1. The product is applied using the method prescribed.
    2. It is used at a label-specified dosage rate.
    3. It is used at a label-specified site.
    4. In the case of gases, it is used on label-specified commodities.

    Moth ball labels usually mention steamer trunks, vaults, and often plastic bags as suitable containments, but limit the "commodity" to clothing or other textiles. So there actually would be no violation if you treated clothing or other textiles for bedbugs assuming you otherwise followed the label instructions. But papers would stretch the definition of "textiles" beyond the breaking point.

    As for toys... simply stated, no -- especially not with paradichlorbenzene. Use heat, cold, drowning, or some other method.

    -Scarafaggio

  9. monroe

    newbite
    Joined: Feb '08
    Posts: 23

    offline

    Posted 6 years ago
    Wed May 28 2008 17:35:38
    #



    Login to Send PM

    In New York State it is definitely a no no to use any pesticide for anything other than what's specifically on the label; NO OFF LABEL PESTS!!!

  10. Winston O. Buggy

    oldtimer
    Joined: May '07
    Posts: 1,060

    offline

    Posted 6 years ago
    Thu May 29 2008 8:47:01
    #



    Login to Send PM

    Yes NY seems to be one of those states with a strong lobby in favor of pests, under a guise of protection / environmental conservation. In other states professionals have a greater arsenal to deal with these little vampyres. In fact NYC under LL37 is even more restrictive, based on a notion of over protection with regulations that were enacted on
    wide use of organophosphate insecticides which were no longer in use by the time it was enacted. Faulty legislation based on outdated information. Long live bed bugs!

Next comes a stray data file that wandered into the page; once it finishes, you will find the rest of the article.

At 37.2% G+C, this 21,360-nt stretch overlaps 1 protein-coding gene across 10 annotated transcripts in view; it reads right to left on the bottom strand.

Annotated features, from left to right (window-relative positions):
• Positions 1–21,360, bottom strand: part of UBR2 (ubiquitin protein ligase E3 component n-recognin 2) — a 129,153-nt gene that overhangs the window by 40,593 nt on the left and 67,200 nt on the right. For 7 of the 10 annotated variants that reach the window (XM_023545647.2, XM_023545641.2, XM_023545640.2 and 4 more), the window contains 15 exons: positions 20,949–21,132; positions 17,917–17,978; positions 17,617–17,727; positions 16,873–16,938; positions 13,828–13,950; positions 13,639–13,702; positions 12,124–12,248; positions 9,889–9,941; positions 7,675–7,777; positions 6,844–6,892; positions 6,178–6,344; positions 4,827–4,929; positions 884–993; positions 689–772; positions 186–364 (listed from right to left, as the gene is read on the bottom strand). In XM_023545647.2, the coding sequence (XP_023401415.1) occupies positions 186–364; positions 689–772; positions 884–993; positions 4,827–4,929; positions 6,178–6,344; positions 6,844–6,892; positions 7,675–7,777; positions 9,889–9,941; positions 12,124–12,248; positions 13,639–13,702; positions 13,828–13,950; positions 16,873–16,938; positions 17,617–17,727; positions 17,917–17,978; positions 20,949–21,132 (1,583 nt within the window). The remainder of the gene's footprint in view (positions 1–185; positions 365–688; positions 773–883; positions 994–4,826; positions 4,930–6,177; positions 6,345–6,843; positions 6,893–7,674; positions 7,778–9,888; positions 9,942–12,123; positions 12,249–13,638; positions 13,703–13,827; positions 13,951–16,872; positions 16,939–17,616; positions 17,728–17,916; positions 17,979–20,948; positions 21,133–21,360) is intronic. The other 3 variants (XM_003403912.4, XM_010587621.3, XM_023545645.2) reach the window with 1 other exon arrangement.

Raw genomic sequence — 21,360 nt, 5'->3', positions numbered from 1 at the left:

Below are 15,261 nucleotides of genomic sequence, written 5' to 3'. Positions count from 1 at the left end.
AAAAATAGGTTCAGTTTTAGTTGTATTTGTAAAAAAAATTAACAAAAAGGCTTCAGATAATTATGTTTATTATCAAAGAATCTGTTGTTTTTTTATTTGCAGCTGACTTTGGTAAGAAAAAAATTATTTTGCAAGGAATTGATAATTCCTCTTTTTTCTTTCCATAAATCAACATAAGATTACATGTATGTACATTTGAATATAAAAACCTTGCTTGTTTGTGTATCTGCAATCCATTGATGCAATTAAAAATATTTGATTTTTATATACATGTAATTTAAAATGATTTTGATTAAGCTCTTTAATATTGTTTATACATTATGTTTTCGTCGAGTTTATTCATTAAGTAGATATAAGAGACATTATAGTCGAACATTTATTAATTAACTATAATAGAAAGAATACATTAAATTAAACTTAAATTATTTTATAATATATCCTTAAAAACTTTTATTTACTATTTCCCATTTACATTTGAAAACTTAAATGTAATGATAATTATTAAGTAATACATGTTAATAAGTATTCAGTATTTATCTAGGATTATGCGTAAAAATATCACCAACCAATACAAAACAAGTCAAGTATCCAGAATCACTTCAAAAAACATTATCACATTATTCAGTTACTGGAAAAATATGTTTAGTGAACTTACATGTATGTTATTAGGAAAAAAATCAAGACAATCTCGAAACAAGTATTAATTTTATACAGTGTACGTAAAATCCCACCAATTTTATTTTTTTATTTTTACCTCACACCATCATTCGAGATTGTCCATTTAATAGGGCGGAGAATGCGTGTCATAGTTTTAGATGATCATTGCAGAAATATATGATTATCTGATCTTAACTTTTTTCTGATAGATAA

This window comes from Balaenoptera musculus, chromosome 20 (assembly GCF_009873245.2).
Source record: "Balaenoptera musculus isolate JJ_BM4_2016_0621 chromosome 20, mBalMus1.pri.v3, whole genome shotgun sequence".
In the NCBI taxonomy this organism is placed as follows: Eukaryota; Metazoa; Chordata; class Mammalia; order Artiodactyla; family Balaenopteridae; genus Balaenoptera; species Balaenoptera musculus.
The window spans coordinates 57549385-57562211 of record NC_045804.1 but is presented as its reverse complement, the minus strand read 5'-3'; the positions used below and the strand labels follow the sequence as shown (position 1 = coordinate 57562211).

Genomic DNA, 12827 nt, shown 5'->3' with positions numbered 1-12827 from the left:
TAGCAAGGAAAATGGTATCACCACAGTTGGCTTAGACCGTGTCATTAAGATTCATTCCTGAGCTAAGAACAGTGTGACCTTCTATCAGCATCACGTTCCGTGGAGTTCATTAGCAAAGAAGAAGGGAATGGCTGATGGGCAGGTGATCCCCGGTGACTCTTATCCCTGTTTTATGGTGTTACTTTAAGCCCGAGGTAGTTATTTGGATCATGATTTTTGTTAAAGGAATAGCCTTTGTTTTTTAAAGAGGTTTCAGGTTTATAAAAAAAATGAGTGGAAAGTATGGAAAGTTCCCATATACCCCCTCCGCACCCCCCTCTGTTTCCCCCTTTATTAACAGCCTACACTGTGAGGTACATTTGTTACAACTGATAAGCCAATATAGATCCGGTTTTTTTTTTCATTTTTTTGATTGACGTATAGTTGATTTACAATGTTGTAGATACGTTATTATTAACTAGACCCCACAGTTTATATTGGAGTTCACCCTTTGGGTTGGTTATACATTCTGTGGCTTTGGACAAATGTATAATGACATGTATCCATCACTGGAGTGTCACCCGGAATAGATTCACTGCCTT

11. cilecto

    oldtimer
    Joined: Aug '08
    Posts: 4,049

    offline

    Posted 6 years ago
    Tue Aug 26 2008 22:22:11
    #



    Login to Send PM

    Assured Environments recommends mothballs for electronics. I'm curious re ("old fashioned") napthalene vs. paradichlorobenzene. Don't these risk corroding the gear, though. Oddly enough, naphtalene was and is an "active ingredient" at my parents' home. Growing up, too much was never enough. Murphy is popular at Mom & Dad's, too. Wonder if these will help us in our hour of need.

    Thou shalt not be afraid for the terror by night...
    - Psalms 91:5-7

    (Not an pro)
  12. cilecto

    oldtimer
    Joined: Aug '08
    Posts: 4,049

    offline

    Posted 6 years ago
    Tue Aug 26 2008 22:27:44
    #



    Login to Send PM

    monroe - 3 months ago  » 
    In New York State it is definitely a no no to use any pesticide for anything other than what's specifically on the label; NO OFF LABEL PESTS!!!

    How about I drop my electronics in a bin, my sweater and then the mothballs?

  13. death2allbbs

    member
    Joined: Jul '08
    Posts: 158

    offline

    Posted 6 years ago
    Thu Aug 28 2008 0:58:09
    #



    Login to Send PM

    cilecto - 1 day ago  » 
    Assured Environments recommends mothballs for electronics. I'm curious re ("old fashioned") napthalene vs. paradichlorobenzene. Don't these risk corroding the gear, though. Oddly enough, naphtalene was and is an "active ingredient" at my parents' home. Growing up, too much was never enough. Murphy is popular at Mom & Dad's, too. Wonder if these will help us in our hour of need.

    Even though, I normally stay away from moth balls because of the health risks, I think that this is an interesting tropic. Also, I purchased a package of Enoz Moth-Tek Paper Covered moth ball packets this evening and I was thinking that the paper cover might ad and extra layer of protection with a person's clothes and I was also thinking that these paper covered ones might prevent the corrosion of electronic gear. BTW, the active ingredient in the covered packets is paradichlorobenzene:

    http://www.willert.com/prodcatdetail.asp?LineID=3&CatID=2


RSS feed for this topic


Reply

You must log in to post.